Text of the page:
Friday, February 10, 2012

Math problems of the week: 4th grade Investigations vs. Singapore Math

I. A 4th  grade (TERC) Investigations assignment, assigned in mid January [click to enlarge]:


II. From the beginning of the 4th grade Singapore Math Primary Mathematics 4A workbook (p. 40) [click to enlarge]:

III. Extra Credit:

Relate the educational opportunities presented by the Investigations assignment to this article in today's New York Times on the widening achievement gap between America's rich and poor. To what extent do Reform Math programs like Investigations serve as "great equalizers"?

3 comments:

KimS said...

This lesson, and its cousin in 5th grade on subtraction, incensed me when I read them because of the intent of the Investigations lesson. The Investigations lesson has the teacher lead the kids in a discussion of the different methods their parents used to solve the problem, making sure to point out the standard algorithm (which they continually and erroneously call the traditional US algorithm).

Teachers are instructed to call attention to the standard algorithm and make sure that students notice how is obscures place value by "carrying a 1" and how it is neither concise nor clear.

Contrast that with Singapore Math where kids just solve a bunch a problems to practice what they've learned in class, and, as there are more than 3 questions, help their teachers see where their understanding might be lacking.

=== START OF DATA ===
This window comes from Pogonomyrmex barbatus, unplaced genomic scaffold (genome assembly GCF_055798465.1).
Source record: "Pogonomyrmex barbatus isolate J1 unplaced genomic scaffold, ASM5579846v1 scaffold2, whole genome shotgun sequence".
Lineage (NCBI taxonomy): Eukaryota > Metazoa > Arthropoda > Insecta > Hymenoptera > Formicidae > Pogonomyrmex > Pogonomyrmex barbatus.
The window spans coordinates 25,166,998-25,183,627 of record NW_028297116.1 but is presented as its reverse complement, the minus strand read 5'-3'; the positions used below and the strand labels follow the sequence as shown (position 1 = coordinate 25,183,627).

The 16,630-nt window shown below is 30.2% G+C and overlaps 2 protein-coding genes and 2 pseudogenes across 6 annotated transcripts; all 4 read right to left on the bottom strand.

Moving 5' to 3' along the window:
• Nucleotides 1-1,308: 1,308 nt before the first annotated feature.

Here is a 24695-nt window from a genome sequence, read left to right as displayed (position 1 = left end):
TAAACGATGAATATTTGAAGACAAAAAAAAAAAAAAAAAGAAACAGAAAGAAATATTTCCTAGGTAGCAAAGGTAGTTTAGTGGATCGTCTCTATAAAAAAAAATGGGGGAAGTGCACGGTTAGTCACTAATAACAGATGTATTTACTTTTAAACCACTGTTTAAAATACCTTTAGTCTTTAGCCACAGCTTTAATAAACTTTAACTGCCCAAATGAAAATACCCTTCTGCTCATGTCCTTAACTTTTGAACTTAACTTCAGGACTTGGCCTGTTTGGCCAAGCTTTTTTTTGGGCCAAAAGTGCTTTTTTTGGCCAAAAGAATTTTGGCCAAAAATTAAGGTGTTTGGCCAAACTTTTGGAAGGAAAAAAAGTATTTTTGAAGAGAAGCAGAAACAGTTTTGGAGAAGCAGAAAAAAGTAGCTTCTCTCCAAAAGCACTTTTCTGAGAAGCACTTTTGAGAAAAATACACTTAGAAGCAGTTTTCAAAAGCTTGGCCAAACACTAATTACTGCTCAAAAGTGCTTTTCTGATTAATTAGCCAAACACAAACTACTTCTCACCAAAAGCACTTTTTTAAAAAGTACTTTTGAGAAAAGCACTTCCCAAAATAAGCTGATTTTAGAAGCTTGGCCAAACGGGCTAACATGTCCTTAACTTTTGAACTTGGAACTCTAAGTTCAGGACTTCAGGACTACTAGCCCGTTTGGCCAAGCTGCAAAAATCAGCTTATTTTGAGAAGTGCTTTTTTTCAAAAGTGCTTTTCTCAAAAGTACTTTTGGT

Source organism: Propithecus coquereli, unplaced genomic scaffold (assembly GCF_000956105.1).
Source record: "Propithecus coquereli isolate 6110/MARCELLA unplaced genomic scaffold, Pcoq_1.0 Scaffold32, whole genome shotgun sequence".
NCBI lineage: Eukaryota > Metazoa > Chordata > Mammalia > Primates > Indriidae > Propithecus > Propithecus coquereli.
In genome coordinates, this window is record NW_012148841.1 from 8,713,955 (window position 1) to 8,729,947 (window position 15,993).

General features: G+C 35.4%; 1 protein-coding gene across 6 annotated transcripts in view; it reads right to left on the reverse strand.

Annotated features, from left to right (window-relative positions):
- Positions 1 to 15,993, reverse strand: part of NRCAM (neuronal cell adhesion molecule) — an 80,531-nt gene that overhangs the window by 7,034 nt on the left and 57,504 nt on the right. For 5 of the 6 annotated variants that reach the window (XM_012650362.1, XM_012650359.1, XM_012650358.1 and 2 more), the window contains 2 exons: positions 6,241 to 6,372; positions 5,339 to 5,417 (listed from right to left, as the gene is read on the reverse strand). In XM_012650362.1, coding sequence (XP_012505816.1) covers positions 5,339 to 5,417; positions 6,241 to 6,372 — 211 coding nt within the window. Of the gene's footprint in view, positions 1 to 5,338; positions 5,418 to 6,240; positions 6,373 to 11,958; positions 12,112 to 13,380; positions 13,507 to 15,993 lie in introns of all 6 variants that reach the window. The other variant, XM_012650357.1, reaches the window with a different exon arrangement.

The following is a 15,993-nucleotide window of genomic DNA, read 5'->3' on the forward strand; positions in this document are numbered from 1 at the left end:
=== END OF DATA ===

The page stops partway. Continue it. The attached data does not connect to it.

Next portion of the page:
Barry Garelick said...

The New York Times article just leaves it as a big puzzle as to why there is disparity in educational achievement based on income levels. There is not even a hint that education practices in the US do not serve students well, and that those who can afford it, get the education they need through parents, tutors, and learning centers (Sylvan, Kumon and the like). Low income families are not able to afford the external education.

Maenad said...

Singapore does have some similar type of problems where they demonstrate that you can add 1 to get to the nearest hundred and then subtract it at the end. However it is introduced, I believe, a full year earlier in 3rd grade. They also call it mental math. The pages that deal with it have a lot more problems for the kids to do.
I would have been incensed by this investigations page, which looks like it is from a later edition than the monstrosity we dealt with because of the mistaken assumption that doing only one problem will achieve mastery.
2/3 of this math homework is meant to be completed by the parent -- probably so the kid can take it back in the next day to have the parental algorithms vilified by the teacher.
I used to staple worksheets of more appropriate math I had my children do to the investigations stuff and have them turn that in as homework. My battles with the principal go to the point that she "forbade me to speak with other parents about the curriculum in mathematics."
Investigations doesn't teach mastery of anything, and the kids have no number sense because of exercises like this. The people who profit from this program should be prosecuted.